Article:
Garrett Eckbo was born in Cooperstown, New York to Axel Eckbo, a businessman, and Theodora Munn Eckbo. In 1912, the family moved to Chicago, Illinois. After Eckbo’s parents divorced, he and his mother relocated to Alameda, California where they struggled financially while he grew up. After Eckbo graduated from high school in 1929, and later Marin Junior College, he enrolled at the University of California, Berkeley where he majored in landscape architecture.
While Eckbo was at Berkeley he was influenced by two of the programs faculty members, H. Leland Vaughan and Thomas Church, who inspired him to move beyond the formalized beaux-arts style that was popular at the time. Eckbo graduated with a B.S. in landscape architecture in 1935 and subsequently worked at Armstrong Nurseries in Ontario near Los Angeles where he designed about a hundred gardens in less than a year. After working at the Nurseries, he was restless to expand his creative horizons and entered Harvard University’s Graduate School of Design by way of a scholarship competition, which he won.
Eckbo, along with fellow students Dan Kiley and James Rose resisted and began to "explore science, architecture, and art as sources for a modern landscape design" (Treib & Imbert, 1997, p.182). Eckbo began to take architecture classes with the former Bauhaus director Walter Gropius, who was then head of the architecture department while continuing to take classes in the landscape architecture department. Gropius and Marcel Breuer introduced Eckbo to the idea of the social role in architecture, the link between society and spatial design. (Goedeken, 2002). Eckbo was also influenced by the works of several abstract painters, mostly Wassily Kandinsky, but also László Moholy-Nagy and Kasimir Malevich. Eckbo would convey a sense of movement in his designs by the layering and massing of plants as inspired by the artists’ paintings. He received his MLA degree from Harvard in 1938.
In 1940 Eckbo joined with his brother–in-law, Edward Williams to form the firm Eckbo and Williams. Five years later Robert Royston joined the firm. The very successful firm of Eckbo, Royston and Williams designed hundreds of projects including residential gardens, planned community developments, urban plazas, churches and college campuses. He would eventually form the highly successful firm Eckbo, Dean, Austin and Williams, (EDAW) in 1964. Leaving the firm in 1979, he first formed the firm Garrett Eckbo and Associates and finally Eckbo Kay Associates with Kenneth Kay (Treib & Imbert. 1997, pp. 183-185).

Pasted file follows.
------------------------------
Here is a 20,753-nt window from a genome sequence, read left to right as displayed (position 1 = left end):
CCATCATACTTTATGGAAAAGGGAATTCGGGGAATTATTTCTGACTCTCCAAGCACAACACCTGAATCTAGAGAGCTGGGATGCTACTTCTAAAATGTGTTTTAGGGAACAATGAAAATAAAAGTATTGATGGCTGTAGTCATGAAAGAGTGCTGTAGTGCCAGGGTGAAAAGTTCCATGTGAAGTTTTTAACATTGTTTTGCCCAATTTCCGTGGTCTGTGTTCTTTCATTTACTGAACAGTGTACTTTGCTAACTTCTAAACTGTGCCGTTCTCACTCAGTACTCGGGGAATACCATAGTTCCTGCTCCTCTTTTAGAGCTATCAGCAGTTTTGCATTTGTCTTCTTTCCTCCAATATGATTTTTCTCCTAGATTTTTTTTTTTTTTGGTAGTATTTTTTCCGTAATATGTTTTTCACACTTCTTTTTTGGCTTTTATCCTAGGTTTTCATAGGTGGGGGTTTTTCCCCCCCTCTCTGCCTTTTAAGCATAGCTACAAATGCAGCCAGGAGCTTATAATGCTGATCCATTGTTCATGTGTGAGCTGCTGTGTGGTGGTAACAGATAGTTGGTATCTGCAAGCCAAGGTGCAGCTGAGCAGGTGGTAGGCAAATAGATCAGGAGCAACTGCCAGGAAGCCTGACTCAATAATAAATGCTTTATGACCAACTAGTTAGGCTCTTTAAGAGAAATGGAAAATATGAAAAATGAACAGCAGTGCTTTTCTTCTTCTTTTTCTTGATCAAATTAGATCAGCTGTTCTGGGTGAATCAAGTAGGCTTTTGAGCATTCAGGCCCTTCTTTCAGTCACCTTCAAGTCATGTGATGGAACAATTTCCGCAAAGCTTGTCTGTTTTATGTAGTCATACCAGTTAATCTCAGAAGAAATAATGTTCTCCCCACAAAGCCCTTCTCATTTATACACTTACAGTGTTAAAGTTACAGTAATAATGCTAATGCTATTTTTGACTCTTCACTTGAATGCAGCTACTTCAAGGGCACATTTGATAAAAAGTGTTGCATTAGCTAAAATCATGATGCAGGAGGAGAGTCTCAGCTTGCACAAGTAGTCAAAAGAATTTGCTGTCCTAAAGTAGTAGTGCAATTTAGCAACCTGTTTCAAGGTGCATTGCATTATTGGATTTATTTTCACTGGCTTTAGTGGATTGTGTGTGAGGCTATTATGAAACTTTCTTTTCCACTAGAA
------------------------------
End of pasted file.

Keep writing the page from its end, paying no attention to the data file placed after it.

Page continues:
Eckbo published numerous journal articles and books over the years. In 1950 he published the book Landscape for Living. The book was a compilation of his thoughts and work in landscape architecture and is considered a seminal book in landscape architecture (Goedeken, 2002).
Eckbo also taught at the
School of Architecture at the University of Southern California from
1948 to 1956. He was the chairman of the Department of Landscape
Architecture at UC Berkeley from 1963 to 1969.
Goedeken, E. A. (2002). "Garrett Eckbo". American National Biography Online October 2002 Update. Retrieved Sep 24, 2004.
Schwenk, K. (2001). "Garrett Eckbo: Pioneer of Modern Landscape". UNM-Quantum 2001. Retrieved August 30, 2004.
Partial List of
San Diego Projects
Francis, M. & Hester, R. T. Jr. (eds): The Meaning of Gardens. Cambridge, MA: The MIT Press; 1990. ISBN 0-262-06127-9
Rogers, E. B.: Landscape Design: a Cultural and Architectural History. New York, NY: Harry Abrams, Inc.; 2001. ISBN 0-8109-4253-4
Treib, M. & Imbert, D.: Garrett Eckbo: Modern Landscapes for Living. University of California Press; 1996. ISBN 0-520-20779-3